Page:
Since you three are all pretty new to identifying as polyamorous, it would be wise to have some serious heart-to-hearts about what you want, how you envision things going, etc. Maybe in the group chat, or maybe face to face, whatever works best for you! Best of luck, and enjoy this new foray into wlw polyamory!

My partner is only okay with me dating women, but can't explain why.

I have a poly relationship with my bf. First he said I could date women but not men (I am pan). Because then he would be jealous. Now I like a man and told my bf, we fought. I don't get it? Why would he be jealous of men and not women I asked him and he doesn't know. Do you have any idea?

First off, if your partner doesn't know how to talk about what's going on in their head, it's okay to ask them to do more introspective self-work. "I have this feeling that I'm going to ask you to act on, but I can't explain what it means or where it's coming from" is a non-starter as far as I'm concerned. This is what I mean when I'm always recommending introspection and self-work. Sitting with your thoughts and feelings, examining their contours, finding words for them - this is a requirement for healthy polyamory. If you're going to act as if your feelings are facts and let them dictate the terms of your reality and your relationships, you should have a solid understanding of what they mean and where they're coming from.

Your partner is asking for something called a One Penis Policy, or OPP. This is common in relationships where the 'primary' couple is a man and a woman, and the woman identifies as bi or pan. Men tend to be more jealous of, and feel more threatened by, other men. It often comes from internalized ideas that penis-in-vagina sex is "real" sex, and therefore two women having sex is somehow less "real," and therefore less threatening. It also comes from assumptions about partnerships, where "the man" is the one in control or in possession of "the woman." Therefore, another woman wouldn't be a threat, but another man would.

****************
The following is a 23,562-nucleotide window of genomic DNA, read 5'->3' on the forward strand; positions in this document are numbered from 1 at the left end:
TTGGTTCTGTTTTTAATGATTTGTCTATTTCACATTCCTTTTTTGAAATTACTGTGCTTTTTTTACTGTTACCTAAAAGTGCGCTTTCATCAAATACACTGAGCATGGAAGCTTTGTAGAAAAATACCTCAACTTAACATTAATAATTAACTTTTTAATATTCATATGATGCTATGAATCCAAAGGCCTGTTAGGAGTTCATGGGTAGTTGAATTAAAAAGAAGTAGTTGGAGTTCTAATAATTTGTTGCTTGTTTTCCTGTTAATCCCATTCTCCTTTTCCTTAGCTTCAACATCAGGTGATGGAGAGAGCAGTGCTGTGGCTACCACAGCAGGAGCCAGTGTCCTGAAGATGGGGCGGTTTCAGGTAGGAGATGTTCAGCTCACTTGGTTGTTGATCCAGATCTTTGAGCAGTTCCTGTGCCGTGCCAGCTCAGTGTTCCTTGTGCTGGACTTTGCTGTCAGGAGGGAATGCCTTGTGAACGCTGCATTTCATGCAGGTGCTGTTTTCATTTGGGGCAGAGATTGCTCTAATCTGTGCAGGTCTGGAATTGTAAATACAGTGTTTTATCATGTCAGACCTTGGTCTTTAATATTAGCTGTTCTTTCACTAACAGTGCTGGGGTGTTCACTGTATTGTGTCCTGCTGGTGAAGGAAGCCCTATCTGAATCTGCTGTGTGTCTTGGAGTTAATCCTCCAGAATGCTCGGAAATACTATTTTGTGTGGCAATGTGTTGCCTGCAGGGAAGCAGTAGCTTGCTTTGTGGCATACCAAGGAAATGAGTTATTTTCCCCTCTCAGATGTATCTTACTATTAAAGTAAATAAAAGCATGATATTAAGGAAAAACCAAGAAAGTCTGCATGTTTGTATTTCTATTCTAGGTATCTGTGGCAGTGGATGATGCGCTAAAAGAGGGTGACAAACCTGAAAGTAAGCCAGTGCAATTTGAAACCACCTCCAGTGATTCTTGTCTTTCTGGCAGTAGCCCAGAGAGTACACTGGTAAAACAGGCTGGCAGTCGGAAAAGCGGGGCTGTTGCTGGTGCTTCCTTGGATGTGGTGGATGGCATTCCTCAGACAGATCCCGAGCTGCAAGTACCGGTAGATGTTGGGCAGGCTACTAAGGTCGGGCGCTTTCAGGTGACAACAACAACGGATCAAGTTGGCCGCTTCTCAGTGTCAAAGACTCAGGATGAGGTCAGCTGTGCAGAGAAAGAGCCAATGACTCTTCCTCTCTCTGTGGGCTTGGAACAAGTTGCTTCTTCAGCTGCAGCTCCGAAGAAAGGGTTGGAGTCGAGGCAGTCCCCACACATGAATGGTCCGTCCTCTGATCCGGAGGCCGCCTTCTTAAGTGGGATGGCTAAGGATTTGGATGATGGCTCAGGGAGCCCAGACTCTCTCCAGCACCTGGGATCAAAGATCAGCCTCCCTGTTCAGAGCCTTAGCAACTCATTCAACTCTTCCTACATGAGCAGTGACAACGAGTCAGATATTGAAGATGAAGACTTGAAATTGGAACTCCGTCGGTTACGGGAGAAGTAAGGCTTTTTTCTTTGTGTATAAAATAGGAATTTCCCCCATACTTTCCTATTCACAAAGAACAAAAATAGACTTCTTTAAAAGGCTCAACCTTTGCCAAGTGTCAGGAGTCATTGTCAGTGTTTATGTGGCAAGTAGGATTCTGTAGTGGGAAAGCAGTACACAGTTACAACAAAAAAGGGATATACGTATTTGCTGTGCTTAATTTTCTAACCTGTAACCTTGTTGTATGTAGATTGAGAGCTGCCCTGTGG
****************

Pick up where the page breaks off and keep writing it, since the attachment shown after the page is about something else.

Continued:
Even if your partner isn't overtly sexist or possessive, these assumptions are super common in our culture and worm their way into the way we think about reality. To most people, i's not an opinion or a worldview, it's just "how things are."

You and your partner should do some reading about OPPs (also called One Dick Rules, or ODRs) in polyamory. You can start here and here. Encourage him to find words for his feelings and start thinking about how he can explain them to you and work out how to manage them in the contect of your polyamorous relationship.

Of course, no one is obligated to, and many people are not able to, research and rationalize themselves out of their fears and feelings. Your partner may choose to just hold to this rule, citing his discomfort. He has the right to choose not to try and 'get over' his feelings, and he may try his hardest and still find it impossible. You can only control your choices: whether you want to stay in a relationship with these terms. 

My partner has a dissociative disorder. Does that make our relationship polyamorous?

I thought I was in a mono relationship, but my girlfriend is a system (she says she doesn't have DID but it's pretty close to it). I suppose if I'm dating everyone in her system it's polyamory. What can I do to make this relationship work?

I'm not an expert on multiplicity, but I do trauma work so I know more about it than the average singlet. For readers who may be confused: DID is "dissociative identity disorder" and is part of a category of dissociative disorders. They are caused by severe trauma early in life that prevents a person's identity from cohering. This creates multiple "alters," or different personalities, within one person, which developed in order to cope with the trauma. Other symptoms include memory issues, time loss, trauma flashbacks, and feeling 'detached' or 'unreal.' Someone with DID or OSDD may refer to themselves as a "system" or "multiple."

To my knowledge, dating someone who is a system does not necessarily mean you're dating all of their alters. Some of them may be too young, not interested in dating, or not interested in dating you.

The best thing to do is to talk to your girlfriend about this. What does she need to make this work? What is her best-case scenario? Are there alters she's especially concerned about, or who she wants you to develop specific relationships with? If so, how does she want you to do this? What are her triggers? What does she want you to do if she switches during an intimate moment? How can you support her through the experiences and symptoms of having a dissociative disorder?